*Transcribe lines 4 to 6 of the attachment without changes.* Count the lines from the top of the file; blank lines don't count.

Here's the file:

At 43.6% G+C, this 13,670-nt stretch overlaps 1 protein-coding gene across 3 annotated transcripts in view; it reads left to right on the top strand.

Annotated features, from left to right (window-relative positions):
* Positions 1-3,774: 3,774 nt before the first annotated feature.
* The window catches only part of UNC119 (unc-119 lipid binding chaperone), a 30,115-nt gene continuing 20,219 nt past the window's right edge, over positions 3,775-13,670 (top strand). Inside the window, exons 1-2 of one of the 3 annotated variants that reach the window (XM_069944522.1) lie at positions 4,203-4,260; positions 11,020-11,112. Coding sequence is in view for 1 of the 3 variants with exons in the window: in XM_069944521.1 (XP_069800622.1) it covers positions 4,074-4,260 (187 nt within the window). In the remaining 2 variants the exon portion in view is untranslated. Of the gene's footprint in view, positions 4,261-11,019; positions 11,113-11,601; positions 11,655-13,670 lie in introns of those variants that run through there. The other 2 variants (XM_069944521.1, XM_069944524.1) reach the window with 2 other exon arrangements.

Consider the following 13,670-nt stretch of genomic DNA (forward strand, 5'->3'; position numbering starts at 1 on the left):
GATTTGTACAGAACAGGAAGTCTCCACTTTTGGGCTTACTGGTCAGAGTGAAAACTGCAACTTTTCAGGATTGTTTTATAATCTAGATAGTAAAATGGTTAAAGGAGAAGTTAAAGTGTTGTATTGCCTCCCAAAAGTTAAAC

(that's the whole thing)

* The window catches only part of UNC119 (unc-119 lipid binding chaperone), a 30,115-nt gene continuing 20,219 nt past the window's right edge, over positions 3,775-13,670 (top strand). Inside the window, exons 1-2 of one of the 3 annotated variants that reach the window (XM_069944522.1) lie at positions 4,203-4,260; positions 11,020-11,112. Coding sequence is in view for 1 of the 3 variants with exons in the window: in XM_069944521.1 (XP_069800622.1) it covers positions 4,074-4,260 (187 nt within the window). In the remaining 2 variants the exon portion in view is untranslated. Of the gene's footprint in view, positions 4,261-11,019; positions 11,113-11,601; positions 11,655-13,670 lie in introns of those variants that run through there. The other 2 variants (XM_069944521.1, XM_069944524.1) reach the window with 2 other exon arrangements.

Consider the following 13,670-nt stretch of genomic DNA (forward strand, 5'->3'; position numbering starts at 1 on the left):
GATTTGTACAGAACAGGAAGTCTCCACTTTTGGGCTTACTGGTCAGAGTGAAAACTGCAACTTTTCAGGATTGTTTTATAATCTAGATAGTAAAATGGTTAAAGGAGAAGTTAAAGTGTTGTATTGCCTCCCAAAAGTTAAAC